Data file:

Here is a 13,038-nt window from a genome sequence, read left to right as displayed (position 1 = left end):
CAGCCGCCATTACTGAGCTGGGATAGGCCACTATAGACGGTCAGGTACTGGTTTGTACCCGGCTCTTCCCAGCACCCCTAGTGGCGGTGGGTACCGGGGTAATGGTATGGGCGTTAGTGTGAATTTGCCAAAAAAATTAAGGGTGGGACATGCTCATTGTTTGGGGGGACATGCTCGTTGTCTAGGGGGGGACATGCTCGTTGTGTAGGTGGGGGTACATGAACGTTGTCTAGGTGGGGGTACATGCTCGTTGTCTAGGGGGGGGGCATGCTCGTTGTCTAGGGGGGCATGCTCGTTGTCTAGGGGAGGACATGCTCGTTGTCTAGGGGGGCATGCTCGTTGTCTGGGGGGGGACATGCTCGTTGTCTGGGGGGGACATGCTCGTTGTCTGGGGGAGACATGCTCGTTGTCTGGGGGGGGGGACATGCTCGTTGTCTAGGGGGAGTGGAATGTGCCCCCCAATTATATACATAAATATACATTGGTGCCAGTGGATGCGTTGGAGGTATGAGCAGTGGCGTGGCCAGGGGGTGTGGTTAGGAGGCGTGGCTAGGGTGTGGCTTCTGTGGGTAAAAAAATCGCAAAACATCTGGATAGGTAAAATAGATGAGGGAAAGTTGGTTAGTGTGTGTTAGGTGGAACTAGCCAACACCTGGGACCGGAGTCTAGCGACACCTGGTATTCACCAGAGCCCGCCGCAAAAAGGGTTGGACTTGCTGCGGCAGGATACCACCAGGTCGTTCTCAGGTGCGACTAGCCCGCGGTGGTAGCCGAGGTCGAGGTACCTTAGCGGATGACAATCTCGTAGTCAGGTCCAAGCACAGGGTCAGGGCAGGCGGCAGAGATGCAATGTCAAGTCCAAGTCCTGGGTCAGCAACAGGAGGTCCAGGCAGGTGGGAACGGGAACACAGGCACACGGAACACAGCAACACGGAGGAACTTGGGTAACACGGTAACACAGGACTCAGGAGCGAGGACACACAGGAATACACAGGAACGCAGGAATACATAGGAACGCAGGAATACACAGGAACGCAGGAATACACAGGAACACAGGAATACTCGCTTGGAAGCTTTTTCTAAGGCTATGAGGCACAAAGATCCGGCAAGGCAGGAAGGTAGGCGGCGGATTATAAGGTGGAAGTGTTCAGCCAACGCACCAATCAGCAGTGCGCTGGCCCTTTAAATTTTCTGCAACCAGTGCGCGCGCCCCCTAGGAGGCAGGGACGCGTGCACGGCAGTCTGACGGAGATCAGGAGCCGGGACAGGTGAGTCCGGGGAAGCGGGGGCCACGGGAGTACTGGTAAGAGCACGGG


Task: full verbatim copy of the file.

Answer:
Here is a 13,038-nt window from a genome sequence, read left to right as displayed (position 1 = left end):
CAGCCGCCATTACTGAGCTGGGATAGGCCACTATAGACGGTCAGGTACTGGTTTGTACCCGGCTCTTCCCAGCACCCCTAGTGGCGGTGGGTACCGGGGTAATGGTATGGGCGTTAGTGTGAATTTGCCAAAAAAATTAAGGGTGGGACATGCTCATTGTTTGGGGGGACATGCTCGTTGTCTAGGGGGGGACATGCTCGTTGTGTAGGTGGGGGTACATGAACGTTGTCTAGGTGGGGGTACATGCTCGTTGTCTAGGGGGGGGGCATGCTCGTTGTCTAGGGGGGCATGCTCGTTGTCTAGGGGAGGACATGCTCGTTGTCTAGGGGGGCATGCTCGTTGTCTGGGGGGGGACATGCTCGTTGTCTGGGGGGGACATGCTCGTTGTCTGGGGGAGACATGCTCGTTGTCTGGGGGGGGGGACATGCTCGTTGTCTAGGGGGAGTGGAATGTGCCCCCCAATTATATACATAAATATACATTGGTGCCAGTGGATGCGTTGGAGGTATGAGCAGTGGCGTGGCCAGGGGGTGTGGTTAGGAGGCGTGGCTAGGGTGTGGCTTCTGTGGGTAAAAAAATCGCAAAACATCTGGATAGGTAAAATAGATGAGGGAAAGTTGGTTAGTGTGTGTTAGGTGGAACTAGCCAACACCTGGGACCGGAGTCTAGCGACACCTGGTATTCACCAGAGCCCGCCGCAAAAAGGGTTGGACTTGCTGCGGCAGGATACCACCAGGTCGTTCTCAGGTGCGACTAGCCCGCGGTGGTAGCCGAGGTCGAGGTACCTTAGCGGATGACAATCTCGTAGTCAGGTCCAAGCACAGGGTCAGGGCAGGCGGCAGAGATGCAATGTCAAGTCCAAGTCCTGGGTCAGCAACAGGAGGTCCAGGCAGGTGGGAACGGGAACACAGGCACACGGAACACAGCAACACGGAGGAACTTGGGTAACACGGTAACACAGGACTCAGGAGCGAGGACACACAGGAATACACAGGAACGCAGGAATACATAGGAACGCAGGAATACACAGGAACGCAGGAATACACAGGAACACAGGAATACTCGCTTGGAAGCTTTTTCTAAGGCTATGAGGCACAAAGATCCGGCAAGGCAGGAAGGTAGGCGGCGGATTATAAGGTGGAAGTGTTCAGCCAACGCACCAATCAGCAGTGCGCTGGCCCTTTAAATTTTCTGCAACCAGTGCGCGCGCCCCCTAGGAGGCAGGGACGCGTGCACGGCAGTCTGACGGAGATCAGGAGCCGGGACAGGTGAGTCCGGGGAAGCGGGGGCCACGGGAGTACTGGTAAGAGCACGGG